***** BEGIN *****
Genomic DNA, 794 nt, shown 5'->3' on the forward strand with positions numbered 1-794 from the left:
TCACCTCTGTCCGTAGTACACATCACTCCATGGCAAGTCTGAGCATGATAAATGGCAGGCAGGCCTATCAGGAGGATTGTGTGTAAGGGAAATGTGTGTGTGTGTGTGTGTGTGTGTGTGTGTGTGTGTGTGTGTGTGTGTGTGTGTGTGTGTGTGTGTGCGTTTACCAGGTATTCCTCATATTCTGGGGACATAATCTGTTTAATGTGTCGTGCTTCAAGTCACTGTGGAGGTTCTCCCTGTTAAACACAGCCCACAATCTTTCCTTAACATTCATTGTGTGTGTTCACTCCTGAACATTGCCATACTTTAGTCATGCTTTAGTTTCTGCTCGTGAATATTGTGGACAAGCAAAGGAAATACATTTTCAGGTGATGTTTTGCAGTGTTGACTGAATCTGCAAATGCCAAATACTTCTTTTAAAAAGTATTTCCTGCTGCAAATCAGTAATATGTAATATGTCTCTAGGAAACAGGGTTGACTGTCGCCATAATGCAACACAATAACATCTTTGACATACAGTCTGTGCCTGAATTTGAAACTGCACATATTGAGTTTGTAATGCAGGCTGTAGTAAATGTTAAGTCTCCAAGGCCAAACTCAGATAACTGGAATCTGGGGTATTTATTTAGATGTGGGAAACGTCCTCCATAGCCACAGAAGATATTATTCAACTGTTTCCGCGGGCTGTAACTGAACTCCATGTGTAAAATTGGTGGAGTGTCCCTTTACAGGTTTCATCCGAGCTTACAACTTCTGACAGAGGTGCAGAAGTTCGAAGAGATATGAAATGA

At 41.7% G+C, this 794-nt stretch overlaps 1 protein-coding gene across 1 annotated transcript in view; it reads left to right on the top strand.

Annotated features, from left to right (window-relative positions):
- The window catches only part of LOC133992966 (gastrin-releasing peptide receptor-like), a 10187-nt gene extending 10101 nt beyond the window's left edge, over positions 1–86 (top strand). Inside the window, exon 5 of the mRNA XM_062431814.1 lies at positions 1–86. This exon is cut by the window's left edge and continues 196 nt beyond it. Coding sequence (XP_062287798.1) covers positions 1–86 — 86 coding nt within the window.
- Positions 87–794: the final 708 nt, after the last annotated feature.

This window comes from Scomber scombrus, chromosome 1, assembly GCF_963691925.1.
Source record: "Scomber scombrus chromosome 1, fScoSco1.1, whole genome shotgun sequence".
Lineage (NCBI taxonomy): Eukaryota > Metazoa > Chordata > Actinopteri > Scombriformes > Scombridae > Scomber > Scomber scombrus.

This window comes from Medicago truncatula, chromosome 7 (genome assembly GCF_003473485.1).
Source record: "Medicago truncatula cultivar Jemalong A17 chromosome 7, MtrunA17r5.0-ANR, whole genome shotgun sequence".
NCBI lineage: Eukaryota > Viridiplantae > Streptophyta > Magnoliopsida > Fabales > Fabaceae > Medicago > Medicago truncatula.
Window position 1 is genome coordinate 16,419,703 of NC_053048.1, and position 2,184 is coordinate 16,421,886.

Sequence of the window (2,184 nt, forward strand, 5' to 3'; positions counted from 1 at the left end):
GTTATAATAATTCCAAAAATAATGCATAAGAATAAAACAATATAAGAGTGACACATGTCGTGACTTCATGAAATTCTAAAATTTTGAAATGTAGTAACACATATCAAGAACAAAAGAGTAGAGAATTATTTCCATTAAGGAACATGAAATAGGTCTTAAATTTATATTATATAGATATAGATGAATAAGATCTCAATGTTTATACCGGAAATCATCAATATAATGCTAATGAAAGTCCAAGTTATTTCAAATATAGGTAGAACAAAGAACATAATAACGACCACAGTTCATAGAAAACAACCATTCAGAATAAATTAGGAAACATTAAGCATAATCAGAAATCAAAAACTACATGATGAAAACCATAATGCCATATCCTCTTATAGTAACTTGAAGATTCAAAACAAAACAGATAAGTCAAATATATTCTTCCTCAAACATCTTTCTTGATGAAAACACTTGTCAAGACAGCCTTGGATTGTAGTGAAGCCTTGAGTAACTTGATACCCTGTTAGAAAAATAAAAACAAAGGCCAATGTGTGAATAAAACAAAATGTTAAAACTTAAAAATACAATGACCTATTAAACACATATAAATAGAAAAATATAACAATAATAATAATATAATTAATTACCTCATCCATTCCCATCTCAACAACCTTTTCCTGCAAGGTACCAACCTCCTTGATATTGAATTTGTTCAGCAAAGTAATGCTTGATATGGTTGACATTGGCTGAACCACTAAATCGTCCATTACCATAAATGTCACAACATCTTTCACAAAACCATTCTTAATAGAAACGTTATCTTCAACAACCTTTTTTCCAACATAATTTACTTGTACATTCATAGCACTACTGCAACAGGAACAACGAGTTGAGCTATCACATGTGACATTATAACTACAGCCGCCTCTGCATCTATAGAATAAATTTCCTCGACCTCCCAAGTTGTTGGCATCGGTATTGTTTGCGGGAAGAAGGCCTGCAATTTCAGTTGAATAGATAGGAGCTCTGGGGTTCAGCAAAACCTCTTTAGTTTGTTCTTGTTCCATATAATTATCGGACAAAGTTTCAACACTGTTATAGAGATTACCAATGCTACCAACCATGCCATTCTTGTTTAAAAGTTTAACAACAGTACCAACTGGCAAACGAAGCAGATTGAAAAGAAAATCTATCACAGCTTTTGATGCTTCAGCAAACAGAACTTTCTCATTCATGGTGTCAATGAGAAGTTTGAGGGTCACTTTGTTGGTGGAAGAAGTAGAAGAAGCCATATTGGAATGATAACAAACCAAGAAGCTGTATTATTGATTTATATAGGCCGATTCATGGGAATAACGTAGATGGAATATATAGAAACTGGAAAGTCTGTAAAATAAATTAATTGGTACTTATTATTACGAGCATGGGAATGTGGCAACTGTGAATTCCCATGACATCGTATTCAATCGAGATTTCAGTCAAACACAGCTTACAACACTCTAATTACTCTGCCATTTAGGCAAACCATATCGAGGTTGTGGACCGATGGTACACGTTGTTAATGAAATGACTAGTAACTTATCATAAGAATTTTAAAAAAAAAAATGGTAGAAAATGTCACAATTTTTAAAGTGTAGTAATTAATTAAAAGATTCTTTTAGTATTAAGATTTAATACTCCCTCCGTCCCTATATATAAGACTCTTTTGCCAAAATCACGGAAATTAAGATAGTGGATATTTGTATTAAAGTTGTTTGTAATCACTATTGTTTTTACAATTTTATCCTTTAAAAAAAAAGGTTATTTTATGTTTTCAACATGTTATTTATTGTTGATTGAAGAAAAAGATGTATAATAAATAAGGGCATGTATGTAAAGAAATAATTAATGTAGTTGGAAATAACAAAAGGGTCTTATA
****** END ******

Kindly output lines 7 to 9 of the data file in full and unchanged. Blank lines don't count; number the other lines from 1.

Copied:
This window comes from Scomber scombrus, chromosome 1, assembly GCF_963691925.1.
Source record: "Scomber scombrus chromosome 1, fScoSco1.1, whole genome shotgun sequence".
Lineage (NCBI taxonomy): Eukaryota > Metazoa > Chordata > Actinopteri > Scombriformes > Scombridae > Scomber > Scomber scombrus.